Things continue to get worse for Redbox parent Outerwall (OUTR). The company behind the chunky vending machines that spit out DVD, Blu-ray, and video game rentals is lowering its overall outlook because its Redbox business isn't doing so hot.

Outerwall is slashing its guidance on both ends of the income statement for all of 2015. It sees total revenue clocking in between $2.165 billion and $2.19 billion, down from the $2.205 billion to $2.24 billion it was targeting in late October. It is also now forecasting an adjusted profit per share of $7.65 to $8.15, well short of the $8.82 to $9.52 it was rolling with originally.

The scrubbed outlook gets uglier when you consider that this is for a year that's just about done. If we strip away the first three quarters we're looking at core earnings from continuing operations of just $0.37 a share to $0.87 a share for the holiday quarter. Just six weeks ago Outerwall's target was for at least $1.54 a share and as much as $2.24 a share. 

Outerwall is laying the blame on Redbox, and that's not a surprise since it accounts for more than three-quarters of its business. Redbox's president is stepping down, and it's not likely to be an attractive job for an aspiring executive. We're just not renting DVDs the way we used to and that's not going to change. Outerwall may have cheered the closure of the remaining Blockbuster stores two years ago -- and even Netflix (NFLX 1.08%) has seen its DVD-receiving subscribers shrink sharply since peaking five years ago -- but it was merely a matter of time before it began feeling mortal. 

Outerwall's stock opened nearly 20% lower on the news, hitting its lowest levels in three years. Netflix, on the other hand, is thriving. It was the S&P 500's biggest gainer in 2013, and it has a good chance to lead the way in 2015. Netflix isn't slashing its guidance. It's been routinely surpassing its forecasts. What did Netflix get right? What did Outerwall get wrong? Let's look at the two big lessons that all investors can learn in comparing the two companies that seemed to be fierce competitors several years ago.

1. Be the first mover
Netflix has been offering video streaming since 2007, three years before its DVD subscriber base would top off at 20 million. It didn't wait until it saw the writing on the wall. It grabbed the crayon and dictated its own narrative.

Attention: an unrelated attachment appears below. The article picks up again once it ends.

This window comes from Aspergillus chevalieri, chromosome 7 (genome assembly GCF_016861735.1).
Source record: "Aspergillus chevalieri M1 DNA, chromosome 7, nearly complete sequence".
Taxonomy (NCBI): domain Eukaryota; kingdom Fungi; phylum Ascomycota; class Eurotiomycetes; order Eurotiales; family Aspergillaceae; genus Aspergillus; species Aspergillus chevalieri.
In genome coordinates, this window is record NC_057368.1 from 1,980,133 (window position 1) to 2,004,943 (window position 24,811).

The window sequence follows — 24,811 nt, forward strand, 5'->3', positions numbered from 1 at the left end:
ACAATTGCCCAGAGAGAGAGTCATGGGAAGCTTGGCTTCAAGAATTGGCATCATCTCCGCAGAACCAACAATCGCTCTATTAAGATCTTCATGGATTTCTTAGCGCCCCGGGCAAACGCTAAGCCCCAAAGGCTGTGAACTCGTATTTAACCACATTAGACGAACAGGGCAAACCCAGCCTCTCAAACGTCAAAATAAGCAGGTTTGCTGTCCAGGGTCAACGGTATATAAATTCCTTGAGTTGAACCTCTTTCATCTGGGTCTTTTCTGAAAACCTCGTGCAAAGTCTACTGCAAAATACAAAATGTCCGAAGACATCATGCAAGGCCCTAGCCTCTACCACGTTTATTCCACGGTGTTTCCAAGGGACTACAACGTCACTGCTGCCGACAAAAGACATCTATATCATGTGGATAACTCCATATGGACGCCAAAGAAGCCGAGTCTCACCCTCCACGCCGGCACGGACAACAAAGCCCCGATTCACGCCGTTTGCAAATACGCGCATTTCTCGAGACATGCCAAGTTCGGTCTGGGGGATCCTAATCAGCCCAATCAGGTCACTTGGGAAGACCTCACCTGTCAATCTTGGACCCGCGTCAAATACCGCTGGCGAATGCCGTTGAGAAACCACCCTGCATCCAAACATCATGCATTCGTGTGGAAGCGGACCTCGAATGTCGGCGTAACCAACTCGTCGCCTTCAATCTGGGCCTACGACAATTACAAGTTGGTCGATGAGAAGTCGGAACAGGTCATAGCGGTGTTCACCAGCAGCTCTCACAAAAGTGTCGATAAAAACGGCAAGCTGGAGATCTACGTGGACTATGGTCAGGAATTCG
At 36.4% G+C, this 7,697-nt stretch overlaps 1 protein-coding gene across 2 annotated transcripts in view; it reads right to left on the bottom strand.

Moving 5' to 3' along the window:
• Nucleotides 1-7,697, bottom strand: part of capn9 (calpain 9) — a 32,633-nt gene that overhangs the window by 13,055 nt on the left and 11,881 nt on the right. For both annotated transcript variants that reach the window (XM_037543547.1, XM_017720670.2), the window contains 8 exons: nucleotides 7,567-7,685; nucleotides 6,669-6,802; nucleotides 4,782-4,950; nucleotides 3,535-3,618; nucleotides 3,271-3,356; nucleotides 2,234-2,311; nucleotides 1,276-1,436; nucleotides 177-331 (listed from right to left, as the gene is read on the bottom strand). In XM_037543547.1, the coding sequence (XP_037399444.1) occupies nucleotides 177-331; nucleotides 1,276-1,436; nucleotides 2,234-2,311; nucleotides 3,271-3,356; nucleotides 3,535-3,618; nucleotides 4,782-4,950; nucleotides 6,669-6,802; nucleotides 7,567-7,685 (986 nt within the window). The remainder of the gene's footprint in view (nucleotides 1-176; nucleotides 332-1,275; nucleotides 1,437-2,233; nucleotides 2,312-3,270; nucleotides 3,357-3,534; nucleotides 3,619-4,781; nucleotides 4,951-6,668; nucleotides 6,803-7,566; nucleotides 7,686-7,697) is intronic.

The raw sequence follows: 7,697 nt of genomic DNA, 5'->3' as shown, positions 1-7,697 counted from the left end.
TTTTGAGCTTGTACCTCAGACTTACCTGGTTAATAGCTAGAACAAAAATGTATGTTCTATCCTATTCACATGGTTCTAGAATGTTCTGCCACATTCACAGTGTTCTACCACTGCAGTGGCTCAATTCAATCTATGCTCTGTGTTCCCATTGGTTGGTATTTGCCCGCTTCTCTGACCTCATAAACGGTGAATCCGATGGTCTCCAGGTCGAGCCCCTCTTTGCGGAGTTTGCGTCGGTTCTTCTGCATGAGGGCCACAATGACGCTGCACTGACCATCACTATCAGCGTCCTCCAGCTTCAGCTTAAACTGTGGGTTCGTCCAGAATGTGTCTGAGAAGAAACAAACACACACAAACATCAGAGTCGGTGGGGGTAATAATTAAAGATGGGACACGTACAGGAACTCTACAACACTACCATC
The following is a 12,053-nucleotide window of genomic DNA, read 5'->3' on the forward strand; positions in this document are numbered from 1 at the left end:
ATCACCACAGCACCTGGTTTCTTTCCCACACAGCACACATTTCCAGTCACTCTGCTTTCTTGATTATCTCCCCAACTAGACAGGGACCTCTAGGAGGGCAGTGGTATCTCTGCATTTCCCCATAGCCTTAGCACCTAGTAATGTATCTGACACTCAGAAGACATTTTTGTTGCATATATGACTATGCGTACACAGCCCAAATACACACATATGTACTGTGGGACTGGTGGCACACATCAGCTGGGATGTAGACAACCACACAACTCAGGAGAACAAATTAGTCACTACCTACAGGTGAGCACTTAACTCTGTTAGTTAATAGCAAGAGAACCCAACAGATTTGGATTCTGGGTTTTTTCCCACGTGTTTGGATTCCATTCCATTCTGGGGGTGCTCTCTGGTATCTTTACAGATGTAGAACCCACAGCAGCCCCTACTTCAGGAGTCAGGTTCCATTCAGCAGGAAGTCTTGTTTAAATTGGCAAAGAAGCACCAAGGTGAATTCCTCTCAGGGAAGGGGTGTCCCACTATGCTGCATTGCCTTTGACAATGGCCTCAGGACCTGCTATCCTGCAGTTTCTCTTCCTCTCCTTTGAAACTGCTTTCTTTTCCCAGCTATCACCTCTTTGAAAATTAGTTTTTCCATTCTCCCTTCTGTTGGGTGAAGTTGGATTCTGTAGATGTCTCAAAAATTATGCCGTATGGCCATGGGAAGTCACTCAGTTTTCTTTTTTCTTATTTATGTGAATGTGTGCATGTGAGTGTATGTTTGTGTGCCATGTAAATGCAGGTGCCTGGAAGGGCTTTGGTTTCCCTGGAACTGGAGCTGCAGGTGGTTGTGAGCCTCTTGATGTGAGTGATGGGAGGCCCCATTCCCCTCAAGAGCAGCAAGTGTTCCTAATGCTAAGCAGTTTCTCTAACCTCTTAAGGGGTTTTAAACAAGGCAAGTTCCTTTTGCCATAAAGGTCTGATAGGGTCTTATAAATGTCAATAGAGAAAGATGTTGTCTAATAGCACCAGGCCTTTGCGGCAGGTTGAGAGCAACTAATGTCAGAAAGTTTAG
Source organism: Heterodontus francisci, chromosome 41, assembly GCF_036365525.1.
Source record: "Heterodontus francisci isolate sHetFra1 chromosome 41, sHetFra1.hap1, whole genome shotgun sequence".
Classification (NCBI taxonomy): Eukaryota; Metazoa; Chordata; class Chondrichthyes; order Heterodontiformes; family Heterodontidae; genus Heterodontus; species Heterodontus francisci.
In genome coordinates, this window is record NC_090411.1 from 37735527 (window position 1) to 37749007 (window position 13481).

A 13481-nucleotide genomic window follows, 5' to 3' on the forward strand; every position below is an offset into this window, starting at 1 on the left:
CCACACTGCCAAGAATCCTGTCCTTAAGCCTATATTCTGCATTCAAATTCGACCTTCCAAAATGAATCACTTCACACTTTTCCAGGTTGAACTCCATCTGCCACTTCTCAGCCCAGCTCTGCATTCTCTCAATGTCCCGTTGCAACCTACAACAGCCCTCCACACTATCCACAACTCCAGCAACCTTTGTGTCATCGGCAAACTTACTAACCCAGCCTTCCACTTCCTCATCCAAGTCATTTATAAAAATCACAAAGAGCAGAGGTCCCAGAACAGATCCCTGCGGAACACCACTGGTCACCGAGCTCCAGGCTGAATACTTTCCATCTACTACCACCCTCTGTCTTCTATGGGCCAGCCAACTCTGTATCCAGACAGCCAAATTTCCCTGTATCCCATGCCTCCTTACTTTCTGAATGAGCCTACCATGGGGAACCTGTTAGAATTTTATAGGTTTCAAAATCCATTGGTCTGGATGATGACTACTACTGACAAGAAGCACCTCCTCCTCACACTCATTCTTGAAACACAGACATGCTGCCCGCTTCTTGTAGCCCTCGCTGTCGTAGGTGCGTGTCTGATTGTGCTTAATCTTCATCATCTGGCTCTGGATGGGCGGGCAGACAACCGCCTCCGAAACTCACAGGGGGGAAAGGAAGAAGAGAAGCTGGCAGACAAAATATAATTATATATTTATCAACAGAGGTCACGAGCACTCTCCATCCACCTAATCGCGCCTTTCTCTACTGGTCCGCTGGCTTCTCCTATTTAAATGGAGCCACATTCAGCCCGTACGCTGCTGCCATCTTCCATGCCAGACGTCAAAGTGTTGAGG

Netflix reached out to video game console makers before set-top streaming devices became popular to bridge the gap between PC streaming and seamlessly watching online video through your home theater. Netflix reached out to the makers of Web-tethered Blu-ray players to get Netflix buttons on remotes, all while Redbox was wedging its way into those same boxes with coupons for free disc rentals.

The end result is that Netflix's base of members receiving DVDs and Blu-rays by mail has fallen to 5 million, but that has been more than offset by the 69.2 million streaming subscribers worldwide. Outerwall waited too long to launch Redbox and by the time it did Netflix's catalog of available digital titles was too substantial to duplicate. Redbox Instant rolled out in 2013. It was shut down in 2014.  

2. Let your brand stand for convenience -- not value
As much as Netflix fans would like to think that they're the ones that destroyed Blockbuster, we have to give this one to Redbox. It had the same product -- a physical disc -- at a lower price than Blockbuster. It offered the same level of instant gratification as Blockbuster, and while it wasn't necessarily more convenient -- you still had to make a trip to rent a flick and a second trip to return it -- it was a great value proposition. 

Netflix's main selling point wasn't value when it came to its now fading DVD business. One could go through more than a half-dozen Redbox rentals for the price of a month of Netflix. However, it offered the convenience of never having to leave home. It also offered a much broader selection than the discs that can be jammed into a Redbox kiosk or even a Blockbuster store. It's that same breadth of offerings and ease of access that fuels its booming online business today. 

Both companies were at the right place at the right time a decade ago, but only Netflix realized that it needed to be somewhere else in the future.